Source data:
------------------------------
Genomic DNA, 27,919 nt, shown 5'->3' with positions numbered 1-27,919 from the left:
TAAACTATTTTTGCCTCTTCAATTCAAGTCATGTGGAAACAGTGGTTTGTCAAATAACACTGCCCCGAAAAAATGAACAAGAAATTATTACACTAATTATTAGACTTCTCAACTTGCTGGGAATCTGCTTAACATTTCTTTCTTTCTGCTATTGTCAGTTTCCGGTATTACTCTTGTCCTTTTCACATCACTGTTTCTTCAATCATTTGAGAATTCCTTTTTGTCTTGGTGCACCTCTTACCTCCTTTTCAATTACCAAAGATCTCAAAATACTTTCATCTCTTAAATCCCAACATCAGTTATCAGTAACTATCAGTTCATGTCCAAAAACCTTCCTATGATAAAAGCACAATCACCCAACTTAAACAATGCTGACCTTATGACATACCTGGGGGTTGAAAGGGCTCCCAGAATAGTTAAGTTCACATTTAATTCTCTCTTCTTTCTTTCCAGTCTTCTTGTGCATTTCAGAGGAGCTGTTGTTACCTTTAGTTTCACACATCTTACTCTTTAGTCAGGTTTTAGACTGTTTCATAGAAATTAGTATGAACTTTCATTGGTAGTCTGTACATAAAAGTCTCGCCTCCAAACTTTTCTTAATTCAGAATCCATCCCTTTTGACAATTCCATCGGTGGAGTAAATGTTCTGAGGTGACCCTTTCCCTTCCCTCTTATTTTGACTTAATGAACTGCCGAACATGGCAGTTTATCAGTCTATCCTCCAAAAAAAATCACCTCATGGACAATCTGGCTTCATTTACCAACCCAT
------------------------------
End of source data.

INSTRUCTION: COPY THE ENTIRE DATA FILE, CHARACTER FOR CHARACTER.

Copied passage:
Genomic DNA, 27,919 nt, shown 5'->3' with positions numbered 1-27,919 from the left:
TAAACTATTTTTGCCTCTTCAATTCAAGTCATGTGGAAACAGTGGTTTGTCAAATAACACTGCCCCGAAAAAATGAACAAGAAATTATTACACTAATTATTAGACTTCTCAACTTGCTGGGAATCTGCTTAACATTTCTTTCTTTCTGCTATTGTCAGTTTCCGGTATTACTCTTGTCCTTTTCACATCACTGTTTCTTCAATCATTTGAGAATTCCTTTTTGTCTTGGTGCACCTCTTACCTCCTTTTCAATTACCAAAGATCTCAAAATACTTTCATCTCTTAAATCCCAACATCAGTTATCAGTAACTATCAGTTCATGTCCAAAAACCTTCCTATGATAAAAGCACAATCACCCAACTTAAACAATGCTGACCTTATGACATACCTGGGGGTTGAAAGGGCTCCCAGAATAGTTAAGTTCACATTTAATTCTCTCTTCTTTCTTTCCAGTCTTCTTGTGCATTTCAGAGGAGCTGTTGTTACCTTTAGTTTCACACATCTTACTCTTTAGTCAGGTTTTAGACTGTTTCATAGAAATTAGTATGAACTTTCATTGGTAGTCTGTACATAAAAGTCTCGCCTCCAAACTTTTCTTAATTCAGAATCCATCCCTTTTGACAATTCCATCGGTGGAGTAAATGTTCTGAGGTGACCCTTTCCCTTCCCTCTTATTTTGACTTAATGAACTGCCGAACATGGCAGTTTATCAGTCTATCCTCCAAAAAAAATCACCTCATGGACAATCTGGCTTCATTTACCAACCCAT